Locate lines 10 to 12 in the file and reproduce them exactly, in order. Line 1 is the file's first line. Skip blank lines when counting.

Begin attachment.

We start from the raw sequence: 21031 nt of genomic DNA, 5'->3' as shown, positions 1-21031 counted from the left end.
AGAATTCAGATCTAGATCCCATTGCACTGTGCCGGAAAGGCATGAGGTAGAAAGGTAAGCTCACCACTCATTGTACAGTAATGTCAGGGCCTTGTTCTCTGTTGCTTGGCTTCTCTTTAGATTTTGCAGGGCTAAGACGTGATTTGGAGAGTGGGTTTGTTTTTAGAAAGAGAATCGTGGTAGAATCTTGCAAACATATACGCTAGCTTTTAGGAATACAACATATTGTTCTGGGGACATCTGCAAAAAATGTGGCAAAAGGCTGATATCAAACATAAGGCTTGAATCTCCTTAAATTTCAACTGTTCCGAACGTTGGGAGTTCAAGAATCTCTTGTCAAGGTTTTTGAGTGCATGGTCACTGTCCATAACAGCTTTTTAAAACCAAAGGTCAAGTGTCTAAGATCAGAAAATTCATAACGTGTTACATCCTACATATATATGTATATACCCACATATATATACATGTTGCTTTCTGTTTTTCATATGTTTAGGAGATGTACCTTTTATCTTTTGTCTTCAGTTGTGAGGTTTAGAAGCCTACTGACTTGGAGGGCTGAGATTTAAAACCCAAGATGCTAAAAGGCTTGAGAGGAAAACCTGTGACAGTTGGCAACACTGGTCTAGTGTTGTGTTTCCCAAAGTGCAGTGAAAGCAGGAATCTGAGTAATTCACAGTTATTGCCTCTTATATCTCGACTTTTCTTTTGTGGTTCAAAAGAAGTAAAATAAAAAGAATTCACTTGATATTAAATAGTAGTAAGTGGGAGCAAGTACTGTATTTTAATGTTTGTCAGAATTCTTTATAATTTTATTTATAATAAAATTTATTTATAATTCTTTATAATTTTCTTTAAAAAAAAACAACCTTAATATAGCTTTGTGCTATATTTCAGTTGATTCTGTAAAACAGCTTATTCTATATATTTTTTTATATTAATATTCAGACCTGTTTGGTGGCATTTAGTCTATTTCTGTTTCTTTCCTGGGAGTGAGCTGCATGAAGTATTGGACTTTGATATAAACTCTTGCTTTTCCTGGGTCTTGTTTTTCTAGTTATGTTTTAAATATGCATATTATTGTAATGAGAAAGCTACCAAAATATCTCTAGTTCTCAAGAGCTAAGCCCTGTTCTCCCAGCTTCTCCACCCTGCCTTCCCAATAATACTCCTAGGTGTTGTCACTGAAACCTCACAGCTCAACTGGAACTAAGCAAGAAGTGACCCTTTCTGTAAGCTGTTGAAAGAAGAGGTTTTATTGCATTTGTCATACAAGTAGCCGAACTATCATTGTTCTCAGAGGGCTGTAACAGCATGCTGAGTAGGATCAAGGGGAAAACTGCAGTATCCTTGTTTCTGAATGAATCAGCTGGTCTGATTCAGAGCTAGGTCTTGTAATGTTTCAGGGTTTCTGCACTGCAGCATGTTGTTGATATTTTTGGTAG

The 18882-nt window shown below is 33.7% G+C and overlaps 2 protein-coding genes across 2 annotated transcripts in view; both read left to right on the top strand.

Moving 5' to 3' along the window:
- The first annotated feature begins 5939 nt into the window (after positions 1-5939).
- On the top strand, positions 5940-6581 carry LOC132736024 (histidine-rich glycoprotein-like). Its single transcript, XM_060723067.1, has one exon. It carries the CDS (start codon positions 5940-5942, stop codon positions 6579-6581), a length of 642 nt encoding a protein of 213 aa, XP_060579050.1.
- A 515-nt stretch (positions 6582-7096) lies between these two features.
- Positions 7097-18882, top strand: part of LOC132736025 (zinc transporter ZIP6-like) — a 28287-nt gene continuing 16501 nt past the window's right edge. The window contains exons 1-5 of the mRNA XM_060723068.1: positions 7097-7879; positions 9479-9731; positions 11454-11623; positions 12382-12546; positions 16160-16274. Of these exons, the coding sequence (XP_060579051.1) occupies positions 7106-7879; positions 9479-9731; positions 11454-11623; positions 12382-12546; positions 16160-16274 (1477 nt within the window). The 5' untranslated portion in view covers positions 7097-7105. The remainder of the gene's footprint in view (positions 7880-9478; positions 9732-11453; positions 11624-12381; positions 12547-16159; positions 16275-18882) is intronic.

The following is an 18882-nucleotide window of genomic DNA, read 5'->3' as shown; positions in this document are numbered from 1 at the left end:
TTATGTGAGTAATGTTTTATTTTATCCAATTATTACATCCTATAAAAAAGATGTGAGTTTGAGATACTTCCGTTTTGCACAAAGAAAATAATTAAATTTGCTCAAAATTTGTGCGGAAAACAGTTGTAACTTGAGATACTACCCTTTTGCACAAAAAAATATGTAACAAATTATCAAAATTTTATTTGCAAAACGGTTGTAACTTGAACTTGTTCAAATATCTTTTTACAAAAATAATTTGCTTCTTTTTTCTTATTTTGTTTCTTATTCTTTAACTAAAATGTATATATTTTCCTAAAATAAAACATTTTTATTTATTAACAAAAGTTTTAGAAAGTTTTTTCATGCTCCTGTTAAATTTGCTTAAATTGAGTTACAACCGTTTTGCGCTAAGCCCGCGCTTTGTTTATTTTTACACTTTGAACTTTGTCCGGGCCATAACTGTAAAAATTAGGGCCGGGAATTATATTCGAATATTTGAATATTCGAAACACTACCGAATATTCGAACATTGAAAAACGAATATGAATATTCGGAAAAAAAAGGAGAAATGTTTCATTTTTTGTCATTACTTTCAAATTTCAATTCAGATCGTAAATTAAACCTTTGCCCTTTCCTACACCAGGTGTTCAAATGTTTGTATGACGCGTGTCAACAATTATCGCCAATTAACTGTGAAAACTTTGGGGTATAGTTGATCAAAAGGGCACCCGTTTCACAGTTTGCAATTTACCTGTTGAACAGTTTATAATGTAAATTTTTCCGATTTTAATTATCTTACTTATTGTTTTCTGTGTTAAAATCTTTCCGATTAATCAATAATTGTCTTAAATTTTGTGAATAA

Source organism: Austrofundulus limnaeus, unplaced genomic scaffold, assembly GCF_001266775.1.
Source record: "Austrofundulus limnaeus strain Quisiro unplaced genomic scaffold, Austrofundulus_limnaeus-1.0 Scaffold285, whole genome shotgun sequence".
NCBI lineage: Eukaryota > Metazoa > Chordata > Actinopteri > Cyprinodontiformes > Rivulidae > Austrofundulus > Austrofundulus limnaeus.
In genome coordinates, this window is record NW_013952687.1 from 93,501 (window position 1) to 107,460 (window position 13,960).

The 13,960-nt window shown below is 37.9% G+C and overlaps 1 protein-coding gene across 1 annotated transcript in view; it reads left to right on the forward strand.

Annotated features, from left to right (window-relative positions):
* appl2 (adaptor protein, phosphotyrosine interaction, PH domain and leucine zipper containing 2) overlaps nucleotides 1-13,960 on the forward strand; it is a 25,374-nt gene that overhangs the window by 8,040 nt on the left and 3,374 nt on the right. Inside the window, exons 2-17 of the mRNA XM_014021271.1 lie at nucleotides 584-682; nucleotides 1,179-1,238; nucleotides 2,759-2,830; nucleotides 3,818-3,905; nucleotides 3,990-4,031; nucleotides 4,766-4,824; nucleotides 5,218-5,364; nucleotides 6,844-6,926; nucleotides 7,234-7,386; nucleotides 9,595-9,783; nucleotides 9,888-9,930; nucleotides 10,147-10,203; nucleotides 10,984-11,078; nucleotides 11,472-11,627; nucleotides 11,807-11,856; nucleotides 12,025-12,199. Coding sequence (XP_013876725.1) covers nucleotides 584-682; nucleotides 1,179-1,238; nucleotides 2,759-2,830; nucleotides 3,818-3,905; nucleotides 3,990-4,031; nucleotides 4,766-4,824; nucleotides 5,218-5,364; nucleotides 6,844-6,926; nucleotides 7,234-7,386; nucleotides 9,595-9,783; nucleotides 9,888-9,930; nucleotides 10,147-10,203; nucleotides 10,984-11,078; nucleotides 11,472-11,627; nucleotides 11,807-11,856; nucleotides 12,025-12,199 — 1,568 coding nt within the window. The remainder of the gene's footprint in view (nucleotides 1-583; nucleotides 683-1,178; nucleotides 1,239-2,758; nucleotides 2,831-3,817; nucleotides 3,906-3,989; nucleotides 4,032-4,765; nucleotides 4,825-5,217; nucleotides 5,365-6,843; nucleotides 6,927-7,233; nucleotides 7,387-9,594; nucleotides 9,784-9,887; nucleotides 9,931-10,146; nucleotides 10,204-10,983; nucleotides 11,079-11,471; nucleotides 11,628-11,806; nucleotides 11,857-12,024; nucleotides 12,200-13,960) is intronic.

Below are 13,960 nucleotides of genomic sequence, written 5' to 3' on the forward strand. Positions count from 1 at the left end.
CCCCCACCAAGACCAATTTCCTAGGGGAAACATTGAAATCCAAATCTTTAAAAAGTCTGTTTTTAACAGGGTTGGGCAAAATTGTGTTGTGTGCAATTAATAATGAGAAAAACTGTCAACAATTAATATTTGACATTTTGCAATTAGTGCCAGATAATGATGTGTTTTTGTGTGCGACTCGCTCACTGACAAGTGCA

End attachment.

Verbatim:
TTATGTGAGTAATGTTTTATTTTATCCAATTATTACATCCTATAAAAAAGATGTGAGTTTGAGATACTTCCGTTTTGCACAAAGAAAATAATTAAATTTGCTCAAAATTTGTGCGGAAAACAGTTGTAACTTGAGATACTACCCTTTTGCACAAAAAAATATGTAACAAATTATCAAAATTTTATTTGCAAAACGGTTGTAACTTGAACTTGTTCAAATATCTTTTTACAAAAATAATTTGCTTCTTTTTTCTTATTTTGTTTCTTATTCTTTAACTAAAATGTATATATTTTCCTAAAATAAAACATTTTTATTTATTAACAAAAGTTTTAGAAAGTTTTTTCATGCTCCTGTTAAATTTGCTTAAATTGAGTTACAACCGTTTTGCGCTAAGCCCGCGCTTTGTTTATTTTTACACTTTGAACTTTGTCCGGGCCATAACTGTAAAAATTAGGGCCGGGAATTATATTCGAATATTTGAATATTCGAAACACTACCGAATATTCGAACATTGAAAAACGAATATGAATATTCGGAAAAAAAAGGAGAAATGTTTCATTTTTTGTCATTACTTTCAAATTTCAATTCAGATCGTAAATTAAACCTTTGCCCTTTCCTACACCAGGTGTTCAAATGTTTGTATGACGCGTGTCAACAATTATCGCCAATTAACTGTGAAAACTTTGGGGTATAGTTGATCAAAAGGGCACCCGTTTCACAGTTTGCAATTTACCTGTTGAACAGTTTATAATGTAAATTTTTCCGATTTTAATTATCTTACTTATTGTTTTCTGTGTTAAAATCTTTCCGATTAATCAATAATTGTCTTAAATTTTGTGAATAA

Source organism: Austrofundulus limnaeus, unplaced genomic scaffold, assembly GCF_001266775.1.
Source record: "Austrofundulus limnaeus strain Quisiro unplaced genomic scaffold, Austrofundulus_limnaeus-1.0 Scaffold285, whole genome shotgun sequence".